BEIRUT, Lebanon Five militants freed in a prisoner swap with Israel prayed and laid wreaths at the grave of a slain Hezbollah commander Thursday, vowing to fight Israel as supporters showered them with rice.
Eight tractor-trailers loaded with coffins carrying the remains of 199 Lebanese and Palestinian fighters returned by Israel in the swap made their way from south Lebanon to the capital Beirut. Villagers showered rice and rose petals on the coffins wrapped in Lebanese and Hezbollah flags and covered with flowers. A banner on one of the red and yellow trucks read, "The Martyrs of Victory."
The vehicles were stopped often along the route by throngs of supporters, some of them women relatives in black headscarves and clothing who held up pictures of those killed in fighting with Israel over the past three decades.
In Beirut, the five freed prisoners dressed in military fatigues walked a red carpet laid out for them to the grave of Imad Mughniyeh, a shadowy figure Israel and the West accused of masterminding terrorist bombings in the 1980s and 1990s. He was killed in a car bomb in neighboring Syria in February which Hezbollah blamed on Israel. Israel denied it.
"We swear by God ... to continue on your same path and not to retreat until we achieve the same stature that God bestowed on you," said Samir Kantar, who had been the longest-held Lebanese prisoner in Israel.
He referred to Mughniyeh's "martyrdom," saying, "This is our great wish. We envy you and we will achieve it, God willing."
Kantar had been convicted of a notorious 1979 attack where he allegedly killed a father in front of his 4-year-old daughter, and then killed the girl by crushing her skull with a rifle butt. He denied killing the daughter and claimed she was caught in the crossfire.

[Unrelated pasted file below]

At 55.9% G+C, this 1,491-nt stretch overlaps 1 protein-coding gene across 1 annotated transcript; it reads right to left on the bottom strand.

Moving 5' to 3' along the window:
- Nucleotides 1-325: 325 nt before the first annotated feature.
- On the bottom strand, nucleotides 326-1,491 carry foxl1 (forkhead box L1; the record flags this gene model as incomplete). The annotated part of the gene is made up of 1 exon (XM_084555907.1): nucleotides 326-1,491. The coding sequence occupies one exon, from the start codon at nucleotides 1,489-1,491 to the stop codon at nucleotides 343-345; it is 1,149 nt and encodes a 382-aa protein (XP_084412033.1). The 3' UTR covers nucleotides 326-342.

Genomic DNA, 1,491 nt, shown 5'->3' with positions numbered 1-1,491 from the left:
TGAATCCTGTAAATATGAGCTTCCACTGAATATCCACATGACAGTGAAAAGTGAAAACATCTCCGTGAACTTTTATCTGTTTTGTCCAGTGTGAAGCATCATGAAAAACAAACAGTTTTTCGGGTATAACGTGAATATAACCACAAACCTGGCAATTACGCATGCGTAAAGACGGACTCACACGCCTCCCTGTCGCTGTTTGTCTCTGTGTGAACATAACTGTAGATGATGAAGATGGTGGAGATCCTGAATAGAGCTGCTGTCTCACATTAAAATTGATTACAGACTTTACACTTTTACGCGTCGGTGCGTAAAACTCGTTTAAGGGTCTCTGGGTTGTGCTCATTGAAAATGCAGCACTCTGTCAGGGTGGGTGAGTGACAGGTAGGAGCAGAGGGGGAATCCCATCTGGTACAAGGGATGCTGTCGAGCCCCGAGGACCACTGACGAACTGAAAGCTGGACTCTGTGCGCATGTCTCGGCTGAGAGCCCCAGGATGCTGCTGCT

The girl's 2-year-old sister was accidentally smothered by her mother, who held her hand over the toddler's mouth to stifle her cries while the two hid in a crawl space.
A member of the Druse minority sect, Kantar and four Shiite Muslim guerrillas were freed in exchange for the bodies of two Israeli soldiers captured by Hezbollah in 2006. Their capture sparked a 34-day war between Israel and Hezbollah.
In Israel, thousands mourned at the burials of the two soldiers Thursday.
Later in the day, hundreds of people welcomed Kantar in his hometown of Abey, a mountain hamlet 10 miles south of Beirut.
"This time yesterday, I was in the hands of the enemy. But at this moment, I am yearning more than before to confront them," Kantar said.
In the southern city of Sidon, a wooden platform set up for people to view the convoy of coffins collapsed. At least 10 people, including four news photographers, security officials said.
Also Thursday, many Lebanese complained they were receiving recorded phone messages from Israel promising "harsh retaliation" to any future Hezbollah attack. The automated messages also warned against allowing Hezbollah to form "a state within a state" in Lebanon. The speaker signs off at the end of the phone messages with the words: "The State of Israel."
There was no immediate confirmation from Israel, though reports surfaced of similar Israeli phone campaigns during the 2006 war.
Israel has never confirmed involvement in such calls, but it is known to use a variety of propaganda and psychological techniques to try to reach Lebanese residents and persuade them not to support Hezbollah.
Lebanon's official National News Agency said residents in south and eastern Lebanon as well as the capital Beirut reporting receiving the calls. It said Telecommunications Minister Jibran Bassil contacted the United Nations to complain, calling it a "flagrant aggression against Lebanese sovereignty."